THE PENCIL KING!
What would we do without our pencils? We artists owe a lot of debt to the Godfather of pencil-making Johann Eberhard Faber. So brush up on your pencil history and start sketching out your tribute to Johann!
Johann Eberhard Faber was born on December 6, 1822 in the village of Stein, near the city of Nuremberg, in Bavaria. His father, George Leonard Faber, was a descendant of the famous Faber family, one of ancient lineage in Bavaria engaged in the profession of manufacturing lead pencils.
He moved to the United States in 1848 and in 1849, opened a stationery store at No. 133 William Street, NYC. The store was later moved to Nos. 718-720 Broadway in 1877.
In 1852, he started to export red cedar logs to the Faber pencil factories in Stein, having realized that the red cedar available in America was ideal for lead pencils.
In 1861, he opened the first lead pencil factory along the East River, between 41st and 43rd Streets, New York City. The factory was established under the name of Eberhard Faber.
In 1872, a fire destroyed the factory in New York City, hence a new improved factory was built on a site on Kent and West streets in the Greenpoint district of Brooklyn. The new factory was designed for expansion and by the time Faber died his factory was the largest of its kind in United States and the Faber name was known all over the world.
After a few years of silence the Illustrators Journal online magazine is back. There will be some noticeable changes especially in this new Spring Issue that explores art and politics. In light of where US politics are going, I feel compelled to jump into the fray. My resistance to the present government started with my wife and I sitting down and talking about where we might run away to to escape the government we are now facing. After much talk and consternation, (and a bit of practicality) we decided it would be better to use our collective talents to portray how we feel about what’s happening. Hence, the cover illustration of this issue and the content of the issue as well.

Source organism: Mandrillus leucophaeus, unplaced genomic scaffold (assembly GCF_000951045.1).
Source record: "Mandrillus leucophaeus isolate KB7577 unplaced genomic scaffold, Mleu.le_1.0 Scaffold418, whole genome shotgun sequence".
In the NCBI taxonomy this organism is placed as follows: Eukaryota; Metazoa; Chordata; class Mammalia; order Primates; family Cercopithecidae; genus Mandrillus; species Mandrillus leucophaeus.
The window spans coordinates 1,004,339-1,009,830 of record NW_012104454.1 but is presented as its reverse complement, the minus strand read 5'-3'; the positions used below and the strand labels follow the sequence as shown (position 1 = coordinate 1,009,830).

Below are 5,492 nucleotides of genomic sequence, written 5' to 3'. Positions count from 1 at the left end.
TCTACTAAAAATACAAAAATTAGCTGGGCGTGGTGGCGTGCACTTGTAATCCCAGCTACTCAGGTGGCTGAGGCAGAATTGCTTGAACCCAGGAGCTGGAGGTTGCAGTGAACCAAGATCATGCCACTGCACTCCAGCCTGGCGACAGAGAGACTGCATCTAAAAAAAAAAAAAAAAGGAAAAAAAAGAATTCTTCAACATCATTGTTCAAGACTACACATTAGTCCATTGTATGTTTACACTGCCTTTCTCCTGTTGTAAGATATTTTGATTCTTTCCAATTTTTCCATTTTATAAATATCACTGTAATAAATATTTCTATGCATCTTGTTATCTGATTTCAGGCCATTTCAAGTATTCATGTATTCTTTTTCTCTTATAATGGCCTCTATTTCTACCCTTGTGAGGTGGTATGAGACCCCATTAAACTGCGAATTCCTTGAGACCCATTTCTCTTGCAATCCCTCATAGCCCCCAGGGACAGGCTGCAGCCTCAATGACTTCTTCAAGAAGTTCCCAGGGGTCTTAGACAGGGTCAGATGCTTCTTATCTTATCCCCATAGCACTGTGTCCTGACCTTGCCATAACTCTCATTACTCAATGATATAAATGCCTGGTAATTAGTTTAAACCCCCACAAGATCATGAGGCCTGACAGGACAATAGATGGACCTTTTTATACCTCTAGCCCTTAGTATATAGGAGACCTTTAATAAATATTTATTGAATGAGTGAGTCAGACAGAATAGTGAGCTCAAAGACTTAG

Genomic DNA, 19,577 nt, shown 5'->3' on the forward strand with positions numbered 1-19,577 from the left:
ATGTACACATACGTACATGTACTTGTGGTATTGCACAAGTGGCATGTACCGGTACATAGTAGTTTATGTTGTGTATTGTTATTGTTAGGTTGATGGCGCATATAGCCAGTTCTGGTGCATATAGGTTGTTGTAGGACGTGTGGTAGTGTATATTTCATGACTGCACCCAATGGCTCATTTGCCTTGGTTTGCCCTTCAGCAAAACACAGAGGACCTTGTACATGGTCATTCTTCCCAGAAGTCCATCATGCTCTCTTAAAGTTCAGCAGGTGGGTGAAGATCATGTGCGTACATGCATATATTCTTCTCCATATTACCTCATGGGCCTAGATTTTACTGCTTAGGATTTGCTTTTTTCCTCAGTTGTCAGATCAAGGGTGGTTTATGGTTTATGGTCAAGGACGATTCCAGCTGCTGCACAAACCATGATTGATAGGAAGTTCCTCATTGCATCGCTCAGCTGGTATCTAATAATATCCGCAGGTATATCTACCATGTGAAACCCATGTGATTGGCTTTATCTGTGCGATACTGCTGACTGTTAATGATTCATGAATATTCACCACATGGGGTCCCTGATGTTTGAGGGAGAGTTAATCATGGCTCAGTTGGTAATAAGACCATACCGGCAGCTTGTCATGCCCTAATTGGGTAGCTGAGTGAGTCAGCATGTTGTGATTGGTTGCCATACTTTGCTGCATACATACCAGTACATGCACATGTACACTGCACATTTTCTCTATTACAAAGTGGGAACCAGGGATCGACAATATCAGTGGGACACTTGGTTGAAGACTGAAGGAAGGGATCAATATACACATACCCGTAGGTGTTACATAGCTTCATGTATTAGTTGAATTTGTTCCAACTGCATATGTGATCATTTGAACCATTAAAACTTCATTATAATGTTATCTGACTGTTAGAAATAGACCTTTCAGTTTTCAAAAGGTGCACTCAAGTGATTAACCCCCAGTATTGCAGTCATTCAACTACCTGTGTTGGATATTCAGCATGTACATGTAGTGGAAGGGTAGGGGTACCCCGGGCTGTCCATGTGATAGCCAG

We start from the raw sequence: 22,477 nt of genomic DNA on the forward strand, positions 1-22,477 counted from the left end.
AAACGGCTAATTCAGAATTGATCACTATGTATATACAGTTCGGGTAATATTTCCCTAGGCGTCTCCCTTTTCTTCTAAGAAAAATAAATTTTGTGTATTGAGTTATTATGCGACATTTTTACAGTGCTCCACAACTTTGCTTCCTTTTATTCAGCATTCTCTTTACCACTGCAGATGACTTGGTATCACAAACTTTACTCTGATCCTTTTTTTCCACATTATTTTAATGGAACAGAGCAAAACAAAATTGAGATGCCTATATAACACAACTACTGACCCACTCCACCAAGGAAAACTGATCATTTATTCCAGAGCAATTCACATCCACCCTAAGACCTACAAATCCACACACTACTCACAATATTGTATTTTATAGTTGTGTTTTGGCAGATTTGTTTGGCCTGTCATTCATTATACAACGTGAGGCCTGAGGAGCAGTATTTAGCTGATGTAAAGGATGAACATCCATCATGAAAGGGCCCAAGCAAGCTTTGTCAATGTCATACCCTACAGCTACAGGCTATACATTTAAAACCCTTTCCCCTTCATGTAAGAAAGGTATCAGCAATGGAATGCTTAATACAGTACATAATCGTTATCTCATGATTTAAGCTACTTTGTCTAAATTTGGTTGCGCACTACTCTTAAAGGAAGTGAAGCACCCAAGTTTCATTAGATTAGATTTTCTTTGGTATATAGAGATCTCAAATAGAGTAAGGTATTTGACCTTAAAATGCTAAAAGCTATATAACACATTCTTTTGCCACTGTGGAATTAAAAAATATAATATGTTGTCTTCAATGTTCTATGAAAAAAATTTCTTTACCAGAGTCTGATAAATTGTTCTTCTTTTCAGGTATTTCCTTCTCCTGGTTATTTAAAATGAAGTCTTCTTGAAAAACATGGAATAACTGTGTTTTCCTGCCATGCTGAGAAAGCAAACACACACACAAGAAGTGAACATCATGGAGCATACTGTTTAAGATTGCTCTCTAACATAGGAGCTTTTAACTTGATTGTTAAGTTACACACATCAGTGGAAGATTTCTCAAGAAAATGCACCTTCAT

I’m hoping to have the zine ready within a couple weeks.
As I move forward doing more “realistic” illustration I am fascinated and I relate to perhaps one of our greatest contemporary artists, Ted Lewin. Here in this interview Ted talks about his a children’s book about Gleason’s Gym in New York. The paintings are superb. His mastery of watercolor makes the imagery vibrant and alive. More of Ted’s work can be found here http://www.tedlewin.com
I love the color and clean architectural lines in Riikka’s work. A bit of whimsy and a storyline are infused in the imagery. For more about Riika go to here
This article and profile is running on Eye on Design. Info below.
Hey look, everyone’s favorite professional association for design has its own blog.
For the past 100 years, AIGA has celebrated, lauded, applauded, championed, cheered, awarded, supported, and (most of all) loved great design. In the next century we expect to see a lot more, so we’re turning a well-trained eye on the best new work from emerging and established designers alike in the AIGA Eye on Design blog.
by Lon Levin
I received a heads-up from my business partner Gregg Masters who recently attended the Exponential Medicine conference at the Hotel Del in Coronado. Gregg told me about an artist who trained at my alma mater the Art Center College of Design who is also a talented illustrator by the name of Dave Zaboski aka @cre8tivealchemy.
Dave will be presenting a version of the talk he gave at Exponential Medicine on the art of creativity and we are pleased to live stream that session here at ArtToday.tv as well as via the Illustrators Journal.
Photographer Ed Wheeler has been very busy this holiday season preparing a feast of amusing artwork, giving familiar masterpieces a distinctly festive feel with a touch of digital trickery.He has spent the last few years taking self-portraits while dressed as Santa Claus – and inserting them into famous paintings.
Read more: http://www.dailymail.co.uk/news/article-2526518/Photographer-inserts-selfies-dressed-Santa-famous-works-art.html#ixzz2oVzgiMmt
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